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Whistleblowing at work

Francesca West
Policy Director
Public Concern at Work

Whistleblowing is a contentious topic and one that has attracted press attention, particularly with regard to cases of malpractice within the NHS uncovered by recent television documentaries such as Panorama

Physical abuse in the care sector is the top concern for workers, often nurses, who contact a dedicated charity advice line for whistleblowers. This is followed by failure to treat patients with dignity, and concerns about neglect, says Public Concern at Work, a charity that provides advice and support to NHS staff, and those in other organisations, who are worried about bad practice.

The charity runs an advice line to which, on average, 13% of calls are from the health sector each year, many of these from nurses.

A recent survey showed that nurses are very likely to speak up when they see something going wrong. It found that two thirds (68%) of nurses said they had a concern about a serious risk to patient safety in the last three years and almost all (87%) raised it.1 This is good news for patients - but how did it impact on the member of staff who dared to speak out? How does working as a nurse for the NHS compare to those working in other settings? The survey revealed fewer nurses working outside the NHS (30%) reported their serious concern being handled 'fairly' or 'well', compared to those within the NHS (51%). More said patient harm was caused (30%) than their NHS colleagues (20%) and twice as many (65%) reported suffering reprisals for speaking up (34% in the NHS).

Although nurses in and out of the NHS say the belief that nothing will be done is the strongest deterrent to colleagues speaking up, nurses outside the NHS identify fear of dismissal or discipline as a stronger deterrent than a worry about the reaction of other colleagues.

In the UK, much work has been done to produce guidance for NHS organisations on whistleblowing and in June 2010 the Department of Health published Speak up for a healthy NHS. This document advises employers how to implement policies that enable staff to report cases of bad practice.2 While the guidance is useful reading for any organisation, there is no specific advice available for healthcare organisations outside the NHS.

A third of calls to the advice line are from those working in health and social care. In the health sector 35% of calls related to public and patient safety; 13% financial malpractice; and 18% were ethical issues. This is perhaps an unsurprising split, but it shows a clear picture of what health professionals are worried about. A recent report, Speaking up for vulnerable adults: What the whistleblowers say, analysed some of the concerns faced by those working in the care sector in greater detail.1 These calls were mainly from care workers and nurses and are listed in Box 1.

It is vital that nurses feel they have a voice they can use to protect patients and feel confident that, if they speak up, they will be heard. Organisations should be prepared to listen and make it clear that reprisals against staff who raise a genuine concern will not be tolerated. Good organisations make it clear that, although they want to know about a serious risk at the earliest opportunity, they understand and want an individual to speak to their regulator if it cannot be raised internally.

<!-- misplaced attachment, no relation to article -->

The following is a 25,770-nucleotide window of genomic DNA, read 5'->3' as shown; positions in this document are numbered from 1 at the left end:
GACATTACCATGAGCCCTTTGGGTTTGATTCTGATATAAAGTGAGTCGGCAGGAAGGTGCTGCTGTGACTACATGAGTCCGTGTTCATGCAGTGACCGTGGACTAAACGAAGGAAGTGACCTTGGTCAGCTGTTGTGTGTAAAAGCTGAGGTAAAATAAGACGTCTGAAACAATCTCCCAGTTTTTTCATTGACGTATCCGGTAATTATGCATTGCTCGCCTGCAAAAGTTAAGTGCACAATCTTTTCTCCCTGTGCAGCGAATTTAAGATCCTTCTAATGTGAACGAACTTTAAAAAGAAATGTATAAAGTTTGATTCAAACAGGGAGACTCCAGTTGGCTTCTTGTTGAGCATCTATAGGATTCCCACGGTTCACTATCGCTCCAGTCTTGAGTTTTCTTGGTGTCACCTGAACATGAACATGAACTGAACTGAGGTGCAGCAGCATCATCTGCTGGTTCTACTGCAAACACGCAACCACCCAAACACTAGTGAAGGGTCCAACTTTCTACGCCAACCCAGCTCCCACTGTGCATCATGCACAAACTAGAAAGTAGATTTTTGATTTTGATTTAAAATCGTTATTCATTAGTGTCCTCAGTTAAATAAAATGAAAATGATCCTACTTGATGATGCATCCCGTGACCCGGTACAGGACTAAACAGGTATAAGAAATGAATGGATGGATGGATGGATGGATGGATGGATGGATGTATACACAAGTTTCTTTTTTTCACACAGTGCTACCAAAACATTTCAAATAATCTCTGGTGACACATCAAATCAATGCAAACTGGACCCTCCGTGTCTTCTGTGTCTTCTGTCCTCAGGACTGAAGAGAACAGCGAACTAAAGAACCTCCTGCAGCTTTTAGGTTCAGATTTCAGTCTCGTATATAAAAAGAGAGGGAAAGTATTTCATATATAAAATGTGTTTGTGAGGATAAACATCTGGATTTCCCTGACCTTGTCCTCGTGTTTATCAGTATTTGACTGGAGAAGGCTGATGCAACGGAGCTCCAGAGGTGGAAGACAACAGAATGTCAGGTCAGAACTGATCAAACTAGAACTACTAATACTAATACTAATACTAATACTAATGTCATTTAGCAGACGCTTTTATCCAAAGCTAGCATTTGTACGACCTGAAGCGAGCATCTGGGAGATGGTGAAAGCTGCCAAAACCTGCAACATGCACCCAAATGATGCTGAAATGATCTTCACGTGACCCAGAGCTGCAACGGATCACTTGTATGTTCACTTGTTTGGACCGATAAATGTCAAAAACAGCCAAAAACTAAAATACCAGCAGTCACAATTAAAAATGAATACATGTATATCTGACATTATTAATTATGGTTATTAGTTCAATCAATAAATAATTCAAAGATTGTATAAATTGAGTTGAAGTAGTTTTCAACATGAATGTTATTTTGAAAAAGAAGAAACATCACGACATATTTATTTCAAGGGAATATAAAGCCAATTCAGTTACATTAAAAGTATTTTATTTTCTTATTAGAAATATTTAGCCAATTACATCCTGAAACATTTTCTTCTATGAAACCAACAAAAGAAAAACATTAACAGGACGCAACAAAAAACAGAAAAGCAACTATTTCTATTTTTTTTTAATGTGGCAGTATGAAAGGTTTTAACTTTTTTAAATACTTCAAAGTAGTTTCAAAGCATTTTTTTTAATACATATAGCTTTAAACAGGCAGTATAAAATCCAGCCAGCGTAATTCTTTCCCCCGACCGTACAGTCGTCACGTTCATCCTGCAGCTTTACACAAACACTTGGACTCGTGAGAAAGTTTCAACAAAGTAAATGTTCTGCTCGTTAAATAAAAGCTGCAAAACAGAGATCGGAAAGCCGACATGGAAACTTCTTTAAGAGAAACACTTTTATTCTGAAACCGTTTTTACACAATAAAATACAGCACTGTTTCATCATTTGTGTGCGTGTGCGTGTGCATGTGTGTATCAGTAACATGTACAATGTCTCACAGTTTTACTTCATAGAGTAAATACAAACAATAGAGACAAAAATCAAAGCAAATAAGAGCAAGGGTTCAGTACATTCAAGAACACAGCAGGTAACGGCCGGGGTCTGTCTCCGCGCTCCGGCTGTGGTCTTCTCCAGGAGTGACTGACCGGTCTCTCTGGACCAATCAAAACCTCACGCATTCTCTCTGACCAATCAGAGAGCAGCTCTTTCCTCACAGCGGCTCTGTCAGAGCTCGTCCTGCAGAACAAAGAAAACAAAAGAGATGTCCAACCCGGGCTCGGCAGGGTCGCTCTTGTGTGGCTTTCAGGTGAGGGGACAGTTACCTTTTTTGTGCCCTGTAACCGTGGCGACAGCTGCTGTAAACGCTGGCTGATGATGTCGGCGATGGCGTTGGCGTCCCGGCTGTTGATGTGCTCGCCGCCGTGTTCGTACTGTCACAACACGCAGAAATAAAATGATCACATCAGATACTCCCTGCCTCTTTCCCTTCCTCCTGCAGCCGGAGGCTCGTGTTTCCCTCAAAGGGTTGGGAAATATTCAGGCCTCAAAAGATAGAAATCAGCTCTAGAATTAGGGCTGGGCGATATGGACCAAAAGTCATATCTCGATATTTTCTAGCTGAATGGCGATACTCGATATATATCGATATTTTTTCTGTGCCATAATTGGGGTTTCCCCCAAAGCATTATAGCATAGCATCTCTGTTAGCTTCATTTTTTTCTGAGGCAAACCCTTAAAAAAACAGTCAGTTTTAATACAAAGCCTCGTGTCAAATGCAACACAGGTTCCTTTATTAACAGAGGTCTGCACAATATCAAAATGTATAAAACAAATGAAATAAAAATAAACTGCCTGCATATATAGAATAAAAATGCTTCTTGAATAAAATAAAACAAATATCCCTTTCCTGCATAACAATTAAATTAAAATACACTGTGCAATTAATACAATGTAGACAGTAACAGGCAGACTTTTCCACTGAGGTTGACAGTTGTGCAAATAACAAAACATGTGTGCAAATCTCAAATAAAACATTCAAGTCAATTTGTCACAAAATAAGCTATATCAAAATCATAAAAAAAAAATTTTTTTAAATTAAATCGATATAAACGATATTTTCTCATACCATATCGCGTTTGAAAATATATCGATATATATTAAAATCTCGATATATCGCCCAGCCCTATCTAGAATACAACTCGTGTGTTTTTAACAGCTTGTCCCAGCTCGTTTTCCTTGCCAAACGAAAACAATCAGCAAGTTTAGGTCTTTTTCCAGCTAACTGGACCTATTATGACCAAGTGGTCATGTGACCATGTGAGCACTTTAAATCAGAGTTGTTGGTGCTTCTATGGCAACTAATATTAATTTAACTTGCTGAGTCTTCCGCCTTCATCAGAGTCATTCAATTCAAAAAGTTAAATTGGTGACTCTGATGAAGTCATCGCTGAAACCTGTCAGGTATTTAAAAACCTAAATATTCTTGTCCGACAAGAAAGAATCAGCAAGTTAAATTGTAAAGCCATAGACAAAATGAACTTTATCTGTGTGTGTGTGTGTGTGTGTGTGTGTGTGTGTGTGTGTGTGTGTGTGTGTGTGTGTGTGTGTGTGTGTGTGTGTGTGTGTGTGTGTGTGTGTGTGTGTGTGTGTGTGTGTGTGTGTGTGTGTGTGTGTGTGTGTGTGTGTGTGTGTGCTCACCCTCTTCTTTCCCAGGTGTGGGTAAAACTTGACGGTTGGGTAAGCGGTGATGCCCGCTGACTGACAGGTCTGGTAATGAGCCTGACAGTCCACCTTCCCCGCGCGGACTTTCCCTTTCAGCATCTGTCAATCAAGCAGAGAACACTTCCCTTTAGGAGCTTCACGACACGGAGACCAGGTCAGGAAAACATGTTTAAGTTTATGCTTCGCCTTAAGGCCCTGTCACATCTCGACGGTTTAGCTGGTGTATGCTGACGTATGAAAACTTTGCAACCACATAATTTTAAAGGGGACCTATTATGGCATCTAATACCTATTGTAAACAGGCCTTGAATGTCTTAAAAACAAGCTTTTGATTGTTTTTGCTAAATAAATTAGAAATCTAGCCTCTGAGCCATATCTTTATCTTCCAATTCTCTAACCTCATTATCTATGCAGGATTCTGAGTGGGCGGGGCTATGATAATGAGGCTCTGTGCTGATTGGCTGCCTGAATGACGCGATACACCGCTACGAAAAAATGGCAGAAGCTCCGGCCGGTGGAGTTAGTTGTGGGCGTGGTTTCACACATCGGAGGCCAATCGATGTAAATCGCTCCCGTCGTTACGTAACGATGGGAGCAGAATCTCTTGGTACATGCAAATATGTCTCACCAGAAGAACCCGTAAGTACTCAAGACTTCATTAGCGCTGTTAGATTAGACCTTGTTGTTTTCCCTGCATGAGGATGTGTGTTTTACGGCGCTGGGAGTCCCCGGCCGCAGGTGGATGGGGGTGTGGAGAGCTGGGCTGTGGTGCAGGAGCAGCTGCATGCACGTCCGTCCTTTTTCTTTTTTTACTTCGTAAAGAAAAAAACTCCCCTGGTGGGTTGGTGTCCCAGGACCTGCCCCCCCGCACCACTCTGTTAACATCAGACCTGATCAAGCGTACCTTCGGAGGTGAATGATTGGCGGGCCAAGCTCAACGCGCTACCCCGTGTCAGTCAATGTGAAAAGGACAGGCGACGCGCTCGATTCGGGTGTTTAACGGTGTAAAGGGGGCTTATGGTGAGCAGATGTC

Beyond the risk to patients, a failure by organisations to handle whistleblowing well could result in a claim by a worker under the whistleblowing legislation, the Public Interest Disclosure Act 1998 (PIDA). If a worker is victimised or dismissed for raising a genuine concern, they can take a claim to the Employment Tribunal. PIDA supports a culture of responsible whistleblowing by encouraging individuals to first speak to their employer and then their regulator. PIDA also recognises that there are circumstances in which an individual should be protected for speaking to the media. However, although the law provides important protection, this should be a last resort and comes into play only when a worker has been damaged. As such, any rise in PIDA claims can be seen as negative. There are too many examples of public money being used in the defence of PIDA claims - whether they are valid or not. Ultimately, it has to be about how the risk can most effectively be addressed, organisations need to make sure that this is done at the earliest possible stage. If you have a concern and you are not sure how to raise it, don't hesitate to seek advice. Talk to a trusted colleague, your union, professional body, or Public Concern at Work.

Box 1. Concerns of adult social care workers (most frequent first)

  •     Physical abuse
  •     Failure to treat a service user with dignity
  •     Neglect
  •     Medication not properly administered
  •     Conduct of staff
  •     Verbal abuse
  •     Inadequate staff training
  •     Incorrect lifting
  •     Financial abuse
  •     Understaffing
  •     Illegal workers
  •     Health and safety of staff
  •     Sexual abuse

References
1.    Public Concern at Work. Speaking up for vulnerable adults: What the whistleblowers say. Available from: http://kingsfund.blogs.com/health_management/2011/04/speaking-up-for-vul...
2.    Department of Health (DH). Speak up for a healthy NHS: How to implement and review whistleblowing arrangements in your organization. London: DH; 2010.